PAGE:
Article published on the 2009-12-19 Latest update 2009-12-19 12:08 TU
UN Secretary General Ban Ki-moon admitted that the agreement had failed to win global consensus and would disappoint many people.
"It may not be everything we hoped for, but this decision of the Conference of Parties is an essential beginning," he said. "Many will say that it lacks ambition. Nonetheless, you have achieved much."
US President Barack Obama called the agreement reached by over 20 countries a "meaningful breakthrough" but admitted that "progress is not enough".
But several delegates claimed the overnight agreement was a a deal among the elite. Big players, including the US, China, India, Brazil, South Africa and major European countries backed it but developing countries protested that they had been left out.
No queue to get into the Bella Center on Saturday morning but delegates were still waiting for agreement
(Photo: Rosslyn Hyams/RFI)
"It looks like we are being offered 30 pieces of silver to betray our people and our future," said Ian Fry of Tuvalu, a Pacific island whose existence is threatened by rising seas.
Sudan's delegate, Lumumba Stanislas Dia-ping, who chairs a bloc of 130 poor nations who wanted a 1.5°C limit on temperature rises, said the pact meant "incineration" for Africa and was comparable to the Nazi Holocaust.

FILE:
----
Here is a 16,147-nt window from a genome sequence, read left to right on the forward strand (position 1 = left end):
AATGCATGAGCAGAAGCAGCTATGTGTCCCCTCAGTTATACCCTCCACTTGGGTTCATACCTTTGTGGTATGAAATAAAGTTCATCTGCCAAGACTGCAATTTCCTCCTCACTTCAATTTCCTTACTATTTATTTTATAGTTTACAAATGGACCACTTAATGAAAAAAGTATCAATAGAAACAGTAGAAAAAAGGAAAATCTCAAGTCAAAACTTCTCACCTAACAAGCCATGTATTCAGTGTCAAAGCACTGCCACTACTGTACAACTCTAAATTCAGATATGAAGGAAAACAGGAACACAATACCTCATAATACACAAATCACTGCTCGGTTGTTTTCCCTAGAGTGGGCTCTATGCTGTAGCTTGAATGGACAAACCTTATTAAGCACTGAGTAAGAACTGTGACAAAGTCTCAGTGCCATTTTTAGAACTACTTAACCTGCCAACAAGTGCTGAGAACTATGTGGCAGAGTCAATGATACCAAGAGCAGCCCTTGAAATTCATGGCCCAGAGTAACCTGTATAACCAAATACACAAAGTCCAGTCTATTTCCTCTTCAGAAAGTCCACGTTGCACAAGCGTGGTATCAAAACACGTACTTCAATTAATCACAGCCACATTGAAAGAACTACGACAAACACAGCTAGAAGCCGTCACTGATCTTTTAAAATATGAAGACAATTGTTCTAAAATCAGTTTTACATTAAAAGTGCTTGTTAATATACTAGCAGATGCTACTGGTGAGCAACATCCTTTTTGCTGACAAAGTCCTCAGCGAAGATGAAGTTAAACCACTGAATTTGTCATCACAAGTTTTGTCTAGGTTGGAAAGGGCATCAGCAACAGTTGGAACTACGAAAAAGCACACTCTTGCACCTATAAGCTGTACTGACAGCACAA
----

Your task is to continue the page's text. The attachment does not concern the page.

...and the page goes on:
The pact "is a solution based on values, the very same values in our opinion that funnelled six million people in Europe into furnaces," Dia-ping said, sparking protests from other delegates.
But Maldives delegate Mohamed Nasheed pleaded with delegates to back it, arguing that it could lead to a better agreement later.
Green campaigners have slammed the agreement as inadequate.
"Copenhagen has been an abject failure. Justice has not been done," said Friends of the Earth International chair Nnimo Bassey. "By delaying action, rich countries have condemned millions of the world’s poorest people to hunger, suffering and loss of life as climate change accelerates."
The main points of the agreement are:
The deal states that a legally binding agreement should be adopted at a conference in 2010.